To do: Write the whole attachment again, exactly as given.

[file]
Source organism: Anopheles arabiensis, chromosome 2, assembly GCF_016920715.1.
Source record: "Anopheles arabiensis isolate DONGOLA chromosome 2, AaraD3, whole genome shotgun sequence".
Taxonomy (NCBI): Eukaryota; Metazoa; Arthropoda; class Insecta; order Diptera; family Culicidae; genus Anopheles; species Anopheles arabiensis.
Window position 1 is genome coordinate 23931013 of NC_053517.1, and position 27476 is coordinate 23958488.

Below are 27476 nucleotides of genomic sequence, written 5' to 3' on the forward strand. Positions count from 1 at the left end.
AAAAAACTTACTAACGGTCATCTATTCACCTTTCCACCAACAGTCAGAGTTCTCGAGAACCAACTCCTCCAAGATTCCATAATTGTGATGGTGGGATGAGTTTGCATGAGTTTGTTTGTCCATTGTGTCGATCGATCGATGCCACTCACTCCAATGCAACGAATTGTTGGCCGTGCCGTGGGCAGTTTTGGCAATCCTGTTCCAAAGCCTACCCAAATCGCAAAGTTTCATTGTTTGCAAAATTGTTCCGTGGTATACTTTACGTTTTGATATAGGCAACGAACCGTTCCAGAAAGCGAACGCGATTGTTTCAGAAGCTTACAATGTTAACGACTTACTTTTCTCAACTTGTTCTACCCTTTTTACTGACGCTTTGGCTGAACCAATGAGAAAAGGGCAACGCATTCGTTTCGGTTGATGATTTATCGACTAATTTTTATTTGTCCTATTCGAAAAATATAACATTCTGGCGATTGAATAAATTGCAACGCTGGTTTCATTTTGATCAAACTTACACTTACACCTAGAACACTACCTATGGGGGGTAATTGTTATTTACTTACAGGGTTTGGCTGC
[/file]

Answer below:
Source organism: Anopheles arabiensis, chromosome 2, assembly GCF_016920715.1.
Source record: "Anopheles arabiensis isolate DONGOLA chromosome 2, AaraD3, whole genome shotgun sequence".
Taxonomy (NCBI): Eukaryota; Metazoa; Arthropoda; class Insecta; order Diptera; family Culicidae; genus Anopheles; species Anopheles arabiensis.
Window position 1 is genome coordinate 23931013 of NC_053517.1, and position 27476 is coordinate 23958488.

Below are 27476 nucleotides of genomic sequence, written 5' to 3' on the forward strand. Positions count from 1 at the left end.
AAAAAACTTACTAACGGTCATCTATTCACCTTTCCACCAACAGTCAGAGTTCTCGAGAACCAACTCCTCCAAGATTCCATAATTGTGATGGTGGGATGAGTTTGCATGAGTTTGTTTGTCCATTGTGTCGATCGATCGATGCCACTCACTCCAATGCAACGAATTGTTGGCCGTGCCGTGGGCAGTTTTGGCAATCCTGTTCCAAAGCCTACCCAAATCGCAAAGTTTCATTGTTTGCAAAATTGTTCCGTGGTATACTTTACGTTTTGATATAGGCAACGAACCGTTCCAGAAAGCGAACGCGATTGTTTCAGAAGCTTACAATGTTAACGACTTACTTTTCTCAACTTGTTCTACCCTTTTTACTGACGCTTTGGCTGAACCAATGAGAAAAGGGCAACGCATTCGTTTCGGTTGATGATTTATCGACTAATTTTTATTTGTCCTATTCGAAAAATATAACATTCTGGCGATTGAATAAATTGCAACGCTGGTTTCATTTTGATCAAACTTACACTTACACCTAGAACACTACCTATGGGGGGTAATTGTTATTTACTTACAGGGTTTGGCTGC